Brookmyre gives the reader clues right in the beginning where he’s going with it.  His pacing is very good, with Nikki lurching along from disaster to disaster until everything she knows starts to look suspect, what she remembers might not be real, and what she doesn’t remember might kill her.  We can be sure that Alice is going to have surprises of her own and Brookmyre doesn’t disappoint us there either.  We get two strong female characters who change over the course of the book. Excellent sense of place with descriptions of how the space station is put together and a little about how it’s run. The desriptions of the “lens” and the mesh implants give a sense of how people interact.  I would have liked a bit more about the normal day to day ops, but the novel is not about normality, so no matter.  The identity of the initial murderer was a fun surprise. I didn’t guess the ultimate villain but an alert reader might not have any problem there. I think the motive got a little too convoluted towards the end, but it wraps up nicely.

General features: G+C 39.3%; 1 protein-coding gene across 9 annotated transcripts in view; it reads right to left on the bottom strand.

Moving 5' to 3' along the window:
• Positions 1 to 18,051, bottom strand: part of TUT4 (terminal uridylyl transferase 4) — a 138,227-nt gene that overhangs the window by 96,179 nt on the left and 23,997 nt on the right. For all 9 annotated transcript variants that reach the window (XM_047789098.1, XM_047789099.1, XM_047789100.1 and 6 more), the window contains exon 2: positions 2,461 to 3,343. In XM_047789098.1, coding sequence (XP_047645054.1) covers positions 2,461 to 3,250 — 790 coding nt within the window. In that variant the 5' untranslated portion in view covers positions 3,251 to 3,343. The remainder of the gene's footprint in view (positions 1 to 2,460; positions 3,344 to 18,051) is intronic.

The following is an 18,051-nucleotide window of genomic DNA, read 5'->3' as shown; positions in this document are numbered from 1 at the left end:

Mystery Monday Review – Peeper

Monday, January 16th, 2023

Peeper by Loren D. Estleman

Review by Matt B. (BuffaloSavage)



In this 1989 parody of the late Eighties hard-boiled detective novel, main character Ralph Poteet is a drunken, thieving, conniving sleaze of a PI. He’s not a sociopath like the protagonist in a Jim Thompson novel but he can’t help but make the wrong choices that only make the situation worse for himself and others. Through a combination of bad luck and sheer stupidity, he finds himself suspected of murder and arson.

The language is often pretty foul. The jokes are guy-oriented, which means the reader might feel coarse and crass in still finding them funny in our more enlightened era of 2023. If readers take the goings-on too seriously, they may feel sad, especially if they remember Detroit bleeding population and businesses in the Eighties.